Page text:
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Labor costs will increase faster than revenue as the number of full-time employees increases, which is not being driven by service demand. “Staff will be added to deal with things that don’t generate revenue,” he said. As change occurs, community oncology practices will have to prepare for the future, according to Mr Barr. The margins on drugs and diagnostics will continue to fall, and

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I February 2012

diagnostics and ancillary services will take on greater importance. “As we look to the future, we don’t see fee-for-service dying: it may be a small and lingering death that will take a while,” he said. “Private payer programs are out there, and they may have some traction in some markets, but Medicare will be the game changer, although the rescue could take years.” l


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Cancer Center Business Summit

Know the Federal Laws that Apply to Buying and Selling Oncology Practices By Wayne Kuznar

Chicago, IL—Financial relationships between hospitals and physicians after acquisition of practices must comply with the federal antikickback statute and physician selfreferral laws (Stark Law). Legal and regulatory considerations in practice acquisitions were offered by Alan H. Einhorn, of counsel with Foley and Lardner, LLP, Boston, at the 2011 Cancer Center Business Summit. Awareness of antikickback statutes and safe harbors is a must. Antikickback statutes prohibit the knowing and willful payment to induce one party to refer to another for items and services covered by a federal healthcare program. Penalties can be up to $25,000 for each violation. Safe harbors can provide immunity for certain practice acquisition arrangements, Mr Einhorn said, but most practice acquisitions are not safe-harbored. In the case of hospitals acquiring practices, safe harbors are sales completed within 3 years, where a seller is not in a position to refer after the sale completion and there are diligent and good faith efforts by the purchaser to recruit a successor within 1 year to take over the practice. Failure to satisfy a safe harbor does not mean that the statute is violated. If a safe harbor is not met, the question is whether the purchase price is a disguised kickback from the buyer (overpayment) or the seller (underpayment) to induce referrals after the sale. “Valuation is key,” said Mr Einhorn. “To help negate any inference of improper intent, the parties should obtain an independent fair market value appraisal.” Fair market value is defined as the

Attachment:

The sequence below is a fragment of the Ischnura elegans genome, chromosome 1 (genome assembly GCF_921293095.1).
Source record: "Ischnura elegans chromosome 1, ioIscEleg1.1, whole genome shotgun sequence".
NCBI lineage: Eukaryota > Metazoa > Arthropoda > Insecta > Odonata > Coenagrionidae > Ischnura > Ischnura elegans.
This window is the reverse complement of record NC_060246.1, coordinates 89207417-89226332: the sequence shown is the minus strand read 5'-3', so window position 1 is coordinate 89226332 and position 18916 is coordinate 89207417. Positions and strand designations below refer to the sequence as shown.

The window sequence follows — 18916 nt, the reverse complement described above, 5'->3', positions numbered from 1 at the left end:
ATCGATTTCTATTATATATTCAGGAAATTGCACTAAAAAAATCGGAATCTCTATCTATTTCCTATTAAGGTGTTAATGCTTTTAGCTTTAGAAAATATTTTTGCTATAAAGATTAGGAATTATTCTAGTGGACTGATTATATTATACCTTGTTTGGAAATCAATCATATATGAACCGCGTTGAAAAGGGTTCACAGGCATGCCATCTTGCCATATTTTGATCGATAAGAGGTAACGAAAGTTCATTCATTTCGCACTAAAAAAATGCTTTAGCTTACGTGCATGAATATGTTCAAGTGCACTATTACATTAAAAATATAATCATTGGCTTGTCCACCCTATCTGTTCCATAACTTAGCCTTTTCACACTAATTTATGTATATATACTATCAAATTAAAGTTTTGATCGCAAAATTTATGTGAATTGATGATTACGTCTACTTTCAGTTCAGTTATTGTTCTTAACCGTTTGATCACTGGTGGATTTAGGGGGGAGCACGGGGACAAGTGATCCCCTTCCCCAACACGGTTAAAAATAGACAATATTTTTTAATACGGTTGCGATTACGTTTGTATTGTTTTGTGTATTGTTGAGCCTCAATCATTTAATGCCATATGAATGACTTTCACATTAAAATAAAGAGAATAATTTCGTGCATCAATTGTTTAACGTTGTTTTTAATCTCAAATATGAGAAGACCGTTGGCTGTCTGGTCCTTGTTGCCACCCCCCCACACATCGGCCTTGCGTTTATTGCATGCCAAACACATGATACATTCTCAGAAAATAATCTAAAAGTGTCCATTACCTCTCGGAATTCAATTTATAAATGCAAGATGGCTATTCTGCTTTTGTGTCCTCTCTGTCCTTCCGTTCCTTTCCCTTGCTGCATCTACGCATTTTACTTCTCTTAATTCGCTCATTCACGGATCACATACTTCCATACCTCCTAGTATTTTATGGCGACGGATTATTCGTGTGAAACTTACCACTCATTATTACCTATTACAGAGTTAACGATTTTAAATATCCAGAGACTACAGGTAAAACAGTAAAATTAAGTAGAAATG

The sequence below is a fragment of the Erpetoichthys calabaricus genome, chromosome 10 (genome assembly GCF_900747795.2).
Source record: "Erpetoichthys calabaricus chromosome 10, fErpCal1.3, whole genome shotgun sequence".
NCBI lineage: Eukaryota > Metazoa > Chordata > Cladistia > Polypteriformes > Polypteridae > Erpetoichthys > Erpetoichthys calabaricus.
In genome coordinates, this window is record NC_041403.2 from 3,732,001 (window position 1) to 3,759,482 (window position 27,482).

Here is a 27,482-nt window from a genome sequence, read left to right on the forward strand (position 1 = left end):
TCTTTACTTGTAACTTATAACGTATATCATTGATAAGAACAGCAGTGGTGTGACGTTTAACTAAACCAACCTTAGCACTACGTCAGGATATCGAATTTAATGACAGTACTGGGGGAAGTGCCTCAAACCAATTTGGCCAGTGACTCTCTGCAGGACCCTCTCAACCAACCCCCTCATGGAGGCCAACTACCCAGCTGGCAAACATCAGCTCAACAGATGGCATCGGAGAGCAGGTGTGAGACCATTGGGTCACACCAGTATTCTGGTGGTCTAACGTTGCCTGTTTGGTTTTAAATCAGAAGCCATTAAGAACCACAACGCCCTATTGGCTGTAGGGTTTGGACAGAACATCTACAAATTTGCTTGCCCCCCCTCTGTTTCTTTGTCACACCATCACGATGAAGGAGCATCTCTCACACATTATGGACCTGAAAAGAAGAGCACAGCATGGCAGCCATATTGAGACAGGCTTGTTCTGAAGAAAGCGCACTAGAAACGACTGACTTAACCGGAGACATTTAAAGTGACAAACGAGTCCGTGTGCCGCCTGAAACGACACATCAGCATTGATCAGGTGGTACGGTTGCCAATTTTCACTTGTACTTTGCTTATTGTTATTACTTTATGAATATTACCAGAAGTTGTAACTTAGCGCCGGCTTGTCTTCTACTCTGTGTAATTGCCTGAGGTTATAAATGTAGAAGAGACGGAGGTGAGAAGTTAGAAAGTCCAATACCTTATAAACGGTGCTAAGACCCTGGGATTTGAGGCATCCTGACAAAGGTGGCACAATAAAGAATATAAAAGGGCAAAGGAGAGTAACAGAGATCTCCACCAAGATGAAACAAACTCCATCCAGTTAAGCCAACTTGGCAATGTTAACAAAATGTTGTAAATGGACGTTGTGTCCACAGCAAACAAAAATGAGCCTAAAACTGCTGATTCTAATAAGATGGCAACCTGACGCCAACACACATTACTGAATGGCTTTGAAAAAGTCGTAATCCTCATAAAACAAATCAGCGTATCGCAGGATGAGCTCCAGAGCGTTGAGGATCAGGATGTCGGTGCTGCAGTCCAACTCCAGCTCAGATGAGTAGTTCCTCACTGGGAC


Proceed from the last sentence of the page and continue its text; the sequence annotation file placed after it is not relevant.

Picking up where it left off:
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value in arm’s-length transactions consistent with the general market value. This value is the price that an asset would bring as the result of bona fide bargaining between wellinformed buyers and sellers who are not otherwise in a position to gener-

“Valuation is key. To help negate any inference of improper intent, the parties should obtain an independent fair market value appraisal.” —Alan H. Einhorn

ate business for the other party at the time of the acquisition or service agreement. The 3 approaches to valuing physician practices are market, cost, and income, according to James R. Hills, CPA/ABV, Partner at Health-

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I February 2012

Care Appraisers, in Chicago. All 3 are valid, Mr Hills said, but a market approach is generally of little value because of the lack of comparability and reliable data. A cost approach restates the entity’s balance sheet, specifically the identified intangible assets, such as the workforce in place. An income approach discounts (or capitalizes) expected future cash flows to the buyer. The Office of the Inspector General (OIG) views with suspicion payments for intangibles that reflect past or future referrals or are affected by the expectation of a certain volume of business. In a letter concerning the application of Medicare and Medicaid antikickback statute 42 U.S.C. 1320a-7b(b), the OIG noted that specific items that could raise a question as to whether a payment reflects the value of a referral stream includes payment for: 1. Goodwill 2. Value of ongoing business unit 3. Covenants not to compete 4. Exclusive dealing agreements 5. Patient lists or patient records.

The Stark Law The Stark Law prohibits a physician from making referrals for Medicare-reimbursable designated health services to an entity with which he or she (or an immediate family member) has a financial relationship, unless an exception applies. Penalties for Stark violations can be payment denial or recoupment by Medicare and Medicaid, as well as civil monetary penalties of up to $15,000 per the prohibited service or billing. Financial relationships include both ownership/investment interests and compensation relationships.


Cancer Center Business Summit

Know the Federal Laws…Continued from page 20 If a physician has a financial relationship with a designated health services entity, he or she cannot refer to it for Medicare-covered designated health services, and the entity cannot bill for the referred services, unless an exception applies. “Acquisitions of physician practices create a financial relationship that will prohibit referrals to the hospital buyer, unless a Stark exception applies,” Mr Einhorn said. One requirement for an isolated transaction exception is that aggregate payments be fixed in advance and the amount of remuneration is consistent with fair market value of the transaction, similar to the valuation issues under the antikickback